That's crazy. That's the dumbest experiment in history, by far."

https://motherboard.vice.com/en_us/article/4x3pmn/elon-musk-burning-fossil-fuels-is-the-dumbest-experiment-in-history-by-far

And burning these fuels in ever increasing amounts is what allowed for the industrial revolution which is the very foundation of the world wide market economy that we know today. And the attendant technologies and benefits of the market economy made available to everyone is what has allowed the dramatic growth of the human population.

“For instance, on the planet Earth, man had always assumed that he was more intelligent than dolphins because he had achieved so much—the wheel, New York, wars and so on—whilst all the dolphins had ever done was muck about in the water having a good time. But conversely, the dolphins had always believed that they were far more intelligent than man—for precisely the same reasons.”

― Douglas Adams, The Hitchhiker's Guide to the Galaxy
 ;)
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Paddy

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Re: Population: Public Enemy No. 1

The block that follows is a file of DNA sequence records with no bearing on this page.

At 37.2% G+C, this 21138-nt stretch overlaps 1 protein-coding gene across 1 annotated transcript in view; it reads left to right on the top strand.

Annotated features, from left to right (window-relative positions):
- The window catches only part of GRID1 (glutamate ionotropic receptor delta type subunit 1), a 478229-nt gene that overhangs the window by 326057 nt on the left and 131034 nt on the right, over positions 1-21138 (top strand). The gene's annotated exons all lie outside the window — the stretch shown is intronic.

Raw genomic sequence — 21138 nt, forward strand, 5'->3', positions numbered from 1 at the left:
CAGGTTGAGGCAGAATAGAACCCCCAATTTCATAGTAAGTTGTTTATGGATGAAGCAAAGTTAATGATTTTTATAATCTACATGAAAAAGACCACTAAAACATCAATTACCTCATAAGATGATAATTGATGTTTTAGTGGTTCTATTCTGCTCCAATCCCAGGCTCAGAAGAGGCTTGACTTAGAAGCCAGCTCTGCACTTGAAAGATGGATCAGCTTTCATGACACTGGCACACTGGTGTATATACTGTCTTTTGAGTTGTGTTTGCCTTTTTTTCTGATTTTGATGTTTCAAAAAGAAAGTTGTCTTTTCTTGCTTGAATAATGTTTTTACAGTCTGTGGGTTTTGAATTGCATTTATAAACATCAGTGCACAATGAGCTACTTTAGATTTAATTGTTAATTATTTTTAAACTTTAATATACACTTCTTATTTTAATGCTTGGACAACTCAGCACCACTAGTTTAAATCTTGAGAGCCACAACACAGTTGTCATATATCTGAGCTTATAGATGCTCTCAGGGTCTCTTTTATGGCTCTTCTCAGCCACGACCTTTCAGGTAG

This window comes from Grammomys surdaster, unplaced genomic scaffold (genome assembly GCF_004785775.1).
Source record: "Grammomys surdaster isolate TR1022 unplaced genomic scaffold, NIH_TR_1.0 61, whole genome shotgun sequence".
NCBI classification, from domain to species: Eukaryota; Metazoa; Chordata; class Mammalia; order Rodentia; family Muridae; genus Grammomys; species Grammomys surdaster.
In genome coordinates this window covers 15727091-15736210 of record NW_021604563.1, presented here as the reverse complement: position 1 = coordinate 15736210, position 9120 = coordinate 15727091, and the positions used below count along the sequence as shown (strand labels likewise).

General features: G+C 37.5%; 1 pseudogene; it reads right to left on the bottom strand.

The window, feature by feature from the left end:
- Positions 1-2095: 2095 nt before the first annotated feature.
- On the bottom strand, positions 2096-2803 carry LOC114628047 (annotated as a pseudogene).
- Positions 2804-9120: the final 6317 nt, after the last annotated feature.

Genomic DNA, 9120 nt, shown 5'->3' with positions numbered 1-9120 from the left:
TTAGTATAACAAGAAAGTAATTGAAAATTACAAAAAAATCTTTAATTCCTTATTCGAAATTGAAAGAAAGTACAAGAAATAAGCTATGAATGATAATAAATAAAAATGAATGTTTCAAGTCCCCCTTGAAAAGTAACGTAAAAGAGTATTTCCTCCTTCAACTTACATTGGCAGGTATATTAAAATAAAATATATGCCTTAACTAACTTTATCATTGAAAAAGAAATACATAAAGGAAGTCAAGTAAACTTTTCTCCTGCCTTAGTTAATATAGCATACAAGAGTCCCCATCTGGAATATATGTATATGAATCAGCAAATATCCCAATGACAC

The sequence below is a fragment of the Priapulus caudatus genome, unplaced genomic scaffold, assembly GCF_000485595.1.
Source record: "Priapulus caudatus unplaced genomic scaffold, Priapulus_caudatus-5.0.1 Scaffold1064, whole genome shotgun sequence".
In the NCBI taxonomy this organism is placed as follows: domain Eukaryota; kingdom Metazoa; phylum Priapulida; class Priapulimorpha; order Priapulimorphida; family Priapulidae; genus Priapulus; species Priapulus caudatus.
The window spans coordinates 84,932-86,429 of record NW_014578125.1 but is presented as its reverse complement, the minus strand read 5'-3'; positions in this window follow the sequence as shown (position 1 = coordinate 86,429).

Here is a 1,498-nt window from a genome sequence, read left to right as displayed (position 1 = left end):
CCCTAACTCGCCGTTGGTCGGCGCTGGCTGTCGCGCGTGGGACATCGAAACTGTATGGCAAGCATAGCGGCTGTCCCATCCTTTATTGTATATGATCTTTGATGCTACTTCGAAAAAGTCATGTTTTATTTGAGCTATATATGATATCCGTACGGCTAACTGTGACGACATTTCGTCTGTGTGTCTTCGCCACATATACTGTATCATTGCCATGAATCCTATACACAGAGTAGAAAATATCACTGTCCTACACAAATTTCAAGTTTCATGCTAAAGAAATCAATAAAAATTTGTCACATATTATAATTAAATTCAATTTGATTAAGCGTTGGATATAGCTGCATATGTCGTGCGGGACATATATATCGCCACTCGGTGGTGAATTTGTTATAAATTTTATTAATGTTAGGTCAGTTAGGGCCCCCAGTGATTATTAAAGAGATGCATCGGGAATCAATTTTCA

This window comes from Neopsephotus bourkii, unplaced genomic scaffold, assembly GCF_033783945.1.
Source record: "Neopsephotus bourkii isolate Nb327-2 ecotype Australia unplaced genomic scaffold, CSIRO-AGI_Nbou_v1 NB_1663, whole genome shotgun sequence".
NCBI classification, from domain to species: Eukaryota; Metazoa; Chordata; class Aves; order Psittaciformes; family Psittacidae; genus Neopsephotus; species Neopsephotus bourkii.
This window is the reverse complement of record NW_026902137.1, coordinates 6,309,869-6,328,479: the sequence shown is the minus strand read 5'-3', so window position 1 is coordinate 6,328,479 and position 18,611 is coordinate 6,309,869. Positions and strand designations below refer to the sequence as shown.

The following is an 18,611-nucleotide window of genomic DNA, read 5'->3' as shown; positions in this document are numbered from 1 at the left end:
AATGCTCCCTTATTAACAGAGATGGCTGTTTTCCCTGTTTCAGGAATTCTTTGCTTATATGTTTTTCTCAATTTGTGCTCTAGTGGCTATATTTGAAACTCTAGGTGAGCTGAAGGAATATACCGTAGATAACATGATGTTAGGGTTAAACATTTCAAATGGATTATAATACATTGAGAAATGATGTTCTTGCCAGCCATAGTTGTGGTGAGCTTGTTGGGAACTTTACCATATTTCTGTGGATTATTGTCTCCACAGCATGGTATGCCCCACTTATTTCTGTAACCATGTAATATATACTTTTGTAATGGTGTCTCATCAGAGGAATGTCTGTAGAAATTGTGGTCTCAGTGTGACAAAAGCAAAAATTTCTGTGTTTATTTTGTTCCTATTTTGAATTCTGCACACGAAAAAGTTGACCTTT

« Reply #367 on: July 19, 2017, 07:46:08 AM »
Some bad news on this front from the USA: http://www.independent.co.uk/news/world/americas/us-politics/teen-pregnancy-donald-trump-funding-cut-projects-213-million-prevent-projects-pro-life-a7844886.html

Cutting funding for family planning in rich countries is particularly problematic due to higher levels of resources consumed per additional baby.  And It's worth noting that this is also bad news on the public health and inequality fronts as well.

Sigmetnow

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Re: Population: Public Enemy No. 1
« Reply #368 on: July 26, 2017, 01:14:22 PM »
Nature has its own ways of adjusting population growth....

Sperm counts of Western men plummeting, analysis finds
(CNN) Sperm counts of men in North America, Europe, Australia and New Zealand are plunging, according to a new analysis published Tuesday.